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Why You Should Not Mix Full-Wave and Half-Wave Powered Devices

When full-wave and half-wave rectifier devices are powered by the same transformer and their DC commons are tied together, it creates a short for one half of the AC cycle in the bridge rectifier.

Harpartap Parmar,
Senior Product Manager
Contemporary Controls

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Many devices in the controls and HVAC industry are powered by 24VAC. A transformer is used to convert the higher line voltage of 120 or 240VAC into the lower 24V to power the devices. The total power capacity of the devices is checked to size a proper transformer for the job. But another important detail is mostly missed.

The 24V AC supply is further converted into the DC voltage required by the circuits of the device. Each device has an internal power circuit that does this AC voltage to DC voltage conversion, and all devices are not created equal. Some devices use a full-wave rectifier bridge (four diodes), and others use a half-wave rectifier (one diode). It is because of this difference that special care must be taken when connecting AC powered devices together to the same transformer. A full-wave rectifier device converts both the AC sine waves into DC while a half-wave rectifier device only converts one. The full-wave devices are good for high-current devices while half-wave rectifier devices are good for low current applications and for sharing the same transformer.

When full-wave and half-wave rectifier devices are powered by the same transformer and their DC commons are tied together, it creates a short for one half of the AC cycle in the bridge rectifier. This can result in either a blown fuse on the device (if there is one), a blown diode in the full-wave rectifier circuit or a blown transformer.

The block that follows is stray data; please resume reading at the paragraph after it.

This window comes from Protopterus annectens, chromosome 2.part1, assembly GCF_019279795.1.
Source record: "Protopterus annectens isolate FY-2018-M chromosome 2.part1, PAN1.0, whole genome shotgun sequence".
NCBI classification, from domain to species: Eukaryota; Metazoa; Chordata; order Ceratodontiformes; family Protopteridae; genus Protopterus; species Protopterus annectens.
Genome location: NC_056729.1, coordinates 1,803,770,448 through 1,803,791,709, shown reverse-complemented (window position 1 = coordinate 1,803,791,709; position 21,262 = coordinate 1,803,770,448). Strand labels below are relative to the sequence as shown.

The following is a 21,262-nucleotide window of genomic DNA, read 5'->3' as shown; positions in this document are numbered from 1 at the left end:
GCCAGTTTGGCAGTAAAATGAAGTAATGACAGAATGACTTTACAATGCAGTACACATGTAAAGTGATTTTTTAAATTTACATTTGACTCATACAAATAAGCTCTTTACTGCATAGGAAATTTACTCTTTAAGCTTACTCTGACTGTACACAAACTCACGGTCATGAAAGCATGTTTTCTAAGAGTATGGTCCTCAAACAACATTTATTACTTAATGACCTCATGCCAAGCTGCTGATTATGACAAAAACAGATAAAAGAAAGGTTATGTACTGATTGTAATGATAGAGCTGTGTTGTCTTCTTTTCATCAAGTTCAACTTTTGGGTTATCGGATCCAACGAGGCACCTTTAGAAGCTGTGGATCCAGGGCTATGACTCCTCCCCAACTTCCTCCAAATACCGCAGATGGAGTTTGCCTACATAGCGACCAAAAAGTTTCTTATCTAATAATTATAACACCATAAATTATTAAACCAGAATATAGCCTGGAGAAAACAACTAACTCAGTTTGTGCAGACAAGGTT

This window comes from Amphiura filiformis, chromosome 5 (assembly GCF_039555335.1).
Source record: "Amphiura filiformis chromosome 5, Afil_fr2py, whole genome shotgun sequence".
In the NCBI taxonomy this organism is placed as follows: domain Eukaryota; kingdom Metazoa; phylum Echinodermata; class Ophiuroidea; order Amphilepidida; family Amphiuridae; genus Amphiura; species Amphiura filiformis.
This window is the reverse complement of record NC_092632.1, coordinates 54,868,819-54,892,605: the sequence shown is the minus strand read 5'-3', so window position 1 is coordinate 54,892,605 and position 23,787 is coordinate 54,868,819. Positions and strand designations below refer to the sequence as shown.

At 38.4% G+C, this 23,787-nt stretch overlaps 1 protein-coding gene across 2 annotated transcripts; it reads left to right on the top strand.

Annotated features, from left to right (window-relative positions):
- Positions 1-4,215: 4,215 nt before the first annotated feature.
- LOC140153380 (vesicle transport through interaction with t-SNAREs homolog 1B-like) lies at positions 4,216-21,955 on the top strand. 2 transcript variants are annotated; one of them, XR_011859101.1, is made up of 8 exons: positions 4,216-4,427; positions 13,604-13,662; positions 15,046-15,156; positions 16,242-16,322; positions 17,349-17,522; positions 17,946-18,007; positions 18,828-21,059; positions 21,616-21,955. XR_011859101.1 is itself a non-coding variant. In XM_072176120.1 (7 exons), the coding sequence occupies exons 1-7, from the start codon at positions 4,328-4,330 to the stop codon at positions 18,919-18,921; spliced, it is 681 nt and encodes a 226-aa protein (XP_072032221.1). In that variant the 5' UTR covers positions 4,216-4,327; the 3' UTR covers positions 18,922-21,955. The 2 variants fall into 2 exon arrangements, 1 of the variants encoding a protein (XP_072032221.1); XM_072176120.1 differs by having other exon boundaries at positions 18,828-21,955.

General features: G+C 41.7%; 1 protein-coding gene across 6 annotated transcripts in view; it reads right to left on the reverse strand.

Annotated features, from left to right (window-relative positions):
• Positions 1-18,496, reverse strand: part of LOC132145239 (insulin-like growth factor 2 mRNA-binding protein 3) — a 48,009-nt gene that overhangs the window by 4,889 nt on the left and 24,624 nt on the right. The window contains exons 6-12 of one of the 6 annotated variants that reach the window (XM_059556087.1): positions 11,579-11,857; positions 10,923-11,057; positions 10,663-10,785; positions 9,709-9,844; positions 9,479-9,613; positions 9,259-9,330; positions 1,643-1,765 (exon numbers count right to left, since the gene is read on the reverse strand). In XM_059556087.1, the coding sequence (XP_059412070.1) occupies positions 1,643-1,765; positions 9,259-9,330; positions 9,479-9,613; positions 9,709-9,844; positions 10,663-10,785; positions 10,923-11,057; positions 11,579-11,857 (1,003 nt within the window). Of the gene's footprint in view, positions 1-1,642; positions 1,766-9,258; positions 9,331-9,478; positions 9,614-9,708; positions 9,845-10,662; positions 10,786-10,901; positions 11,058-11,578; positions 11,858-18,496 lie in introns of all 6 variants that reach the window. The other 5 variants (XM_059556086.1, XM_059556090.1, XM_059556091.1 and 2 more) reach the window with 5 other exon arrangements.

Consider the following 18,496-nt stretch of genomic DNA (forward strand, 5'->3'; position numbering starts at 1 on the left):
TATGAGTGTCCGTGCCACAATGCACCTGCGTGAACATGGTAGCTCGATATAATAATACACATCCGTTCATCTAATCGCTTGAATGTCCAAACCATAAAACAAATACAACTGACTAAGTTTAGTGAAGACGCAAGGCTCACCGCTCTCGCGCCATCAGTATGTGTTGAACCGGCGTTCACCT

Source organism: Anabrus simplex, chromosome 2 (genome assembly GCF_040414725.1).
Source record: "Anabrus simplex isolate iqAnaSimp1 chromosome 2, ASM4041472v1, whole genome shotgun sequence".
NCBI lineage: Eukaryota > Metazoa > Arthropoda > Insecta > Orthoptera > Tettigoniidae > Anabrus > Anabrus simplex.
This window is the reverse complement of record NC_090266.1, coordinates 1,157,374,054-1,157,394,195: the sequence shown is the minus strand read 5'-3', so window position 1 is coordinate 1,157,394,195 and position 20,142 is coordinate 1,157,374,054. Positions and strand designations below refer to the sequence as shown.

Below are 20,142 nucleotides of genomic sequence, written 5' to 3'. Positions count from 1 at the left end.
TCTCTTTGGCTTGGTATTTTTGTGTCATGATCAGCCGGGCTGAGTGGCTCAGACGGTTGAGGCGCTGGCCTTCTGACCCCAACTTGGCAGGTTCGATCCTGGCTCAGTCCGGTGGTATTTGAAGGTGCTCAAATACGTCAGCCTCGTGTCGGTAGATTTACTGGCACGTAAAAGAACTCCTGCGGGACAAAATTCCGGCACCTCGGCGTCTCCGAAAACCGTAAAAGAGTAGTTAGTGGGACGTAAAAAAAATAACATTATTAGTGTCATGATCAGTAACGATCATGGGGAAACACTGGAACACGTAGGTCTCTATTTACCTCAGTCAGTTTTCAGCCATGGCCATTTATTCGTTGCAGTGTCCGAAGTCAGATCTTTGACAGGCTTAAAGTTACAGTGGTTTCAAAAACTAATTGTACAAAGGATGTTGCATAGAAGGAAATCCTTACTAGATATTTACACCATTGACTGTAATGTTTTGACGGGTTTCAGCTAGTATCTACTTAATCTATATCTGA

There are also special considerations when just powering full-wave rectifier devices depending on transformer secondary grounding. A full-wave device may either have the transformer secondary at the input grounded or the output on the DC load grounded. Grounding on both the input and output will result in a short for half AC wave causing damage to the device and/or the transformer. Depending on other circumstances, even full-wave rectifier devices may each need their own separate transformers.

Here is a simple rule.  If using a full-wave rectified device, use a dedicated transformer and do not ground the transformer secondary.  If using half-wave rectified devices, sharing of transformers is possible but observe high-side and low-side (grounded side) polarities when connecting to the transformer.

Control Solutions, Inc It is a good practice to follow the device manufacturers recommendation for powering their devices. Contemporary Controls provides installation guides for its products which specify the device power requirements along with the proper wiring instructions. When in doubt about connecting devices together which will be powered by the same transformer, please contact the device vendor. A little planning and forethought will make for easier installation and save a lot of aggravation that comes from having an unusable blown up equipment.








                                                                                                                                  

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